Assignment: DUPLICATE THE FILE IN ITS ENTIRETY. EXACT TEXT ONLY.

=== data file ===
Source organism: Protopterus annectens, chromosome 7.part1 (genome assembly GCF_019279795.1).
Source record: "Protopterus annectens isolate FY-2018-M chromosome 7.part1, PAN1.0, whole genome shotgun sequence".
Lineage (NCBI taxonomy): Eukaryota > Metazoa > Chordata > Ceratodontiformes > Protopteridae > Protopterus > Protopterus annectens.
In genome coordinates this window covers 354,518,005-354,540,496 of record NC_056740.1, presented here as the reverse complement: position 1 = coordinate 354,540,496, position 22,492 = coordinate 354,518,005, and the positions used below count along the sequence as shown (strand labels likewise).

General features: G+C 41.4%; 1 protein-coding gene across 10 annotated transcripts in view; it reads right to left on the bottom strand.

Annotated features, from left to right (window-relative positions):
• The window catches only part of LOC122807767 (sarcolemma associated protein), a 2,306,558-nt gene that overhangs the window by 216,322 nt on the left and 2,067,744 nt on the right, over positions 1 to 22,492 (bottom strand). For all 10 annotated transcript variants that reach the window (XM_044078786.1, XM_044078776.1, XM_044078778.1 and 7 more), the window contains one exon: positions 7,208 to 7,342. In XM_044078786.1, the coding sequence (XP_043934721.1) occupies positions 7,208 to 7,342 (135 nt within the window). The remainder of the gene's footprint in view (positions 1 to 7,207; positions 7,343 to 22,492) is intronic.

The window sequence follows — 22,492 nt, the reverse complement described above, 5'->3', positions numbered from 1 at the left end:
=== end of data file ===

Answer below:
Source organism: Protopterus annectens, chromosome 7.part1 (genome assembly GCF_019279795.1).
Source record: "Protopterus annectens isolate FY-2018-M chromosome 7.part1, PAN1.0, whole genome shotgun sequence".
Lineage (NCBI taxonomy): Eukaryota > Metazoa > Chordata > Ceratodontiformes > Protopteridae > Protopterus > Protopterus annectens.
In genome coordinates this window covers 354,518,005-354,540,496 of record NC_056740.1, presented here as the reverse complement: position 1 = coordinate 354,540,496, position 22,492 = coordinate 354,518,005, and the positions used below count along the sequence as shown (strand labels likewise).

General features: G+C 41.4%; 1 protein-coding gene across 10 annotated transcripts in view; it reads right to left on the bottom strand.

Annotated features, from left to right (window-relative positions):
• The window catches only part of LOC122807767 (sarcolemma associated protein), a 2,306,558-nt gene that overhangs the window by 216,322 nt on the left and 2,067,744 nt on the right, over positions 1 to 22,492 (bottom strand). For all 10 annotated transcript variants that reach the window (XM_044078786.1, XM_044078776.1, XM_044078778.1 and 7 more), the window contains one exon: positions 7,208 to 7,342. In XM_044078786.1, the coding sequence (XP_043934721.1) occupies positions 7,208 to 7,342 (135 nt within the window). The remainder of the gene's footprint in view (positions 1 to 7,207; positions 7,343 to 22,492) is intronic.

The window sequence follows — 22,492 nt, the reverse complement described above, 5'->3', positions numbered from 1 at the left end: